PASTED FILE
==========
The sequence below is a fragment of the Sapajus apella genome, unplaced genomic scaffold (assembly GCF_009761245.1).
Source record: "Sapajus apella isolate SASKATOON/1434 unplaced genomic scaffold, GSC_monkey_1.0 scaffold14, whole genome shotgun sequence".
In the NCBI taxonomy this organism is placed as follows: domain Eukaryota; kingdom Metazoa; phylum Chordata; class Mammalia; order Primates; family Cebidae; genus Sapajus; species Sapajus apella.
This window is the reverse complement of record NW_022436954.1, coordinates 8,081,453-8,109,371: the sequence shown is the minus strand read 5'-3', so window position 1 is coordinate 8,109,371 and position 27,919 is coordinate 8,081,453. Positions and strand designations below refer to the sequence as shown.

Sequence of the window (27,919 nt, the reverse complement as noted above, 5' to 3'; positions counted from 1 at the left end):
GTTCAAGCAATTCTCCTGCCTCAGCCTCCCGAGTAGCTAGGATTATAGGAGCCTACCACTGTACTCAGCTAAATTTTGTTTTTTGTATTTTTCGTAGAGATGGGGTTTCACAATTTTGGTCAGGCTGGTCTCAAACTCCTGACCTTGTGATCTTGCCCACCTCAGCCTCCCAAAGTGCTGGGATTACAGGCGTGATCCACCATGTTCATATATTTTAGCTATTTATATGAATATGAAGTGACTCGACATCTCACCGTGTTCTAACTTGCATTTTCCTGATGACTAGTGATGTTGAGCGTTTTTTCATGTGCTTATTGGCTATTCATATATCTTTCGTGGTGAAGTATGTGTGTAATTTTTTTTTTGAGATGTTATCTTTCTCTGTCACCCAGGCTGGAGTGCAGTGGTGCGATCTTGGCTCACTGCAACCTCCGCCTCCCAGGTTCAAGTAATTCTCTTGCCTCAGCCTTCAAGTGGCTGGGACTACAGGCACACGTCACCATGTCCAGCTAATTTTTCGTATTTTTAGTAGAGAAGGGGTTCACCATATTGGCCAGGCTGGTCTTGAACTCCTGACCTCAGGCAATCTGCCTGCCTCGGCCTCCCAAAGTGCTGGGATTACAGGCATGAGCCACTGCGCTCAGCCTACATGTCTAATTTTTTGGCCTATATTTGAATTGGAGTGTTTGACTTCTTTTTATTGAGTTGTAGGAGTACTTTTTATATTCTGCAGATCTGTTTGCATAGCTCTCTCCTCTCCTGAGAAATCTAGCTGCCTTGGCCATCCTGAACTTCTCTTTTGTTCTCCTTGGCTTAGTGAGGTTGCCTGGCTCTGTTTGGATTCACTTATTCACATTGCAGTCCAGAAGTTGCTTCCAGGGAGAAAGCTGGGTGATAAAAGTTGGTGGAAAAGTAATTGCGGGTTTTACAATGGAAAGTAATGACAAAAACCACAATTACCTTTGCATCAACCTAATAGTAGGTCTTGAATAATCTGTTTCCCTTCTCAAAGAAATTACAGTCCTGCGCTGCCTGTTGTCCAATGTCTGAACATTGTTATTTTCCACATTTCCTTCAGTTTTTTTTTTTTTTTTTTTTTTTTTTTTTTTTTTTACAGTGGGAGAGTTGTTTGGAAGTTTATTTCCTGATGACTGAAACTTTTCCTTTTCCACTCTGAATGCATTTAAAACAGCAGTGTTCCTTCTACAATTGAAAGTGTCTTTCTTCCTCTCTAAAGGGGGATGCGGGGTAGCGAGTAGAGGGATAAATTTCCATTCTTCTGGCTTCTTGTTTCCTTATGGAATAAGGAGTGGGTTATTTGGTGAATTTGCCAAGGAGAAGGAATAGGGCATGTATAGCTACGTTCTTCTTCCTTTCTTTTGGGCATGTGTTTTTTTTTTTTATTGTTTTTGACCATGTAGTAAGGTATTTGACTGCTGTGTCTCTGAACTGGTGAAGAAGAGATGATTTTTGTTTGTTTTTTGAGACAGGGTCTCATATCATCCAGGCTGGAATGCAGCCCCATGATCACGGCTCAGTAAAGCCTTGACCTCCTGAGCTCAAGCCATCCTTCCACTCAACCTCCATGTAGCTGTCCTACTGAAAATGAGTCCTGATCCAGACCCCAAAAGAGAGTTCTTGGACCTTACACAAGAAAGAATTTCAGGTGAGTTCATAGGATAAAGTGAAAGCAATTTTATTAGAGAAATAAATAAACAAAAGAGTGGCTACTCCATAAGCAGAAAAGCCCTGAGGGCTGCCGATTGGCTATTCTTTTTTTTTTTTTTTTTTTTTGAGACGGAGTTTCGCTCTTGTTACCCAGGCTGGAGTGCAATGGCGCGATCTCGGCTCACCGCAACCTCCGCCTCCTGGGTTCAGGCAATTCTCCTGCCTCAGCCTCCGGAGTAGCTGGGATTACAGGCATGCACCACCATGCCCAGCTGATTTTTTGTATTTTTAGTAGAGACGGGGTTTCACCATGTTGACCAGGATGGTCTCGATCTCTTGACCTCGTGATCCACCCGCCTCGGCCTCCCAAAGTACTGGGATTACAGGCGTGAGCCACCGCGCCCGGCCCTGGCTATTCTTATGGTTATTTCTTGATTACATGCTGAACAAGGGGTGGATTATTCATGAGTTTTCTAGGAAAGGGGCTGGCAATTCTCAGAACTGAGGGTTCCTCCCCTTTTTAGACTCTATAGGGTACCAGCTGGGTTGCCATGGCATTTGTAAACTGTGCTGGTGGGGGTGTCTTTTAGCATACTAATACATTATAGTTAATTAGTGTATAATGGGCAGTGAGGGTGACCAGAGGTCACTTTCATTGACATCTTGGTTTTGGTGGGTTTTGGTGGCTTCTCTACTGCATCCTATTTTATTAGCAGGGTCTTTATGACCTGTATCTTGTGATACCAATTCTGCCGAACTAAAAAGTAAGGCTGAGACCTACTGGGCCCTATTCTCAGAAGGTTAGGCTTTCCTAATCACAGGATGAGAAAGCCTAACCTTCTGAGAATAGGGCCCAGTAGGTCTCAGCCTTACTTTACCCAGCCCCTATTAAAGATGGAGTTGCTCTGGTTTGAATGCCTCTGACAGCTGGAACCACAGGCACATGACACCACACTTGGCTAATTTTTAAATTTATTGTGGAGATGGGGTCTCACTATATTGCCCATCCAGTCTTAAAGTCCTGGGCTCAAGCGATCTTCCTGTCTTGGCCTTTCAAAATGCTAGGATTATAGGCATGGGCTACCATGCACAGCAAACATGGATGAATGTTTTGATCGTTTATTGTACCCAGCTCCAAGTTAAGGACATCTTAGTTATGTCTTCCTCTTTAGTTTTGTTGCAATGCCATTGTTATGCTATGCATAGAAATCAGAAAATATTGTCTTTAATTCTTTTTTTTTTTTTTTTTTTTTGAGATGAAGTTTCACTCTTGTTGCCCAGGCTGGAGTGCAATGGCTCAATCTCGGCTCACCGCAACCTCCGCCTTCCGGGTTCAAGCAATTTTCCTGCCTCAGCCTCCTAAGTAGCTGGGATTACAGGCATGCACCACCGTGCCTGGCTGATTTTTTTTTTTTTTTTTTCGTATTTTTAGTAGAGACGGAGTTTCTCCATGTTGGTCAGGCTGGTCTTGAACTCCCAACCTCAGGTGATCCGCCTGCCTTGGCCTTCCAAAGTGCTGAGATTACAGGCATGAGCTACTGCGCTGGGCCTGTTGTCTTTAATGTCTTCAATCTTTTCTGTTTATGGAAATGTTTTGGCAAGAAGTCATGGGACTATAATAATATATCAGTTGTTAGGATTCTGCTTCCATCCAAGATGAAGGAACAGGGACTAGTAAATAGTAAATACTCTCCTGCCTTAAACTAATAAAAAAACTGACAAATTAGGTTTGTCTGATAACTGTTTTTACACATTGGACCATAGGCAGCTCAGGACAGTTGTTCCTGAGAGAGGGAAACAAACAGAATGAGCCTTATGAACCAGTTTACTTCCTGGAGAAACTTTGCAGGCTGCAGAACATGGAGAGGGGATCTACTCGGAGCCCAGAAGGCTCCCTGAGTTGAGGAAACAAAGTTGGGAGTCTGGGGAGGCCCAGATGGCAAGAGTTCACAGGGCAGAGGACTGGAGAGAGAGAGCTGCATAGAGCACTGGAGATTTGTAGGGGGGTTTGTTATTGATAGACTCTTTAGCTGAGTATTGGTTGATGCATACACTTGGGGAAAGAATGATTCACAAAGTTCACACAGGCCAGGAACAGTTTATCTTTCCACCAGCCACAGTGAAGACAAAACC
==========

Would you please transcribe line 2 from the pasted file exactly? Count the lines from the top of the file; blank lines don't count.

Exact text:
Source record: "Sapajus apella isolate SASKATOON/1434 unplaced genomic scaffold, GSC_monkey_1.0 scaffold14, whole genome shotgun sequence".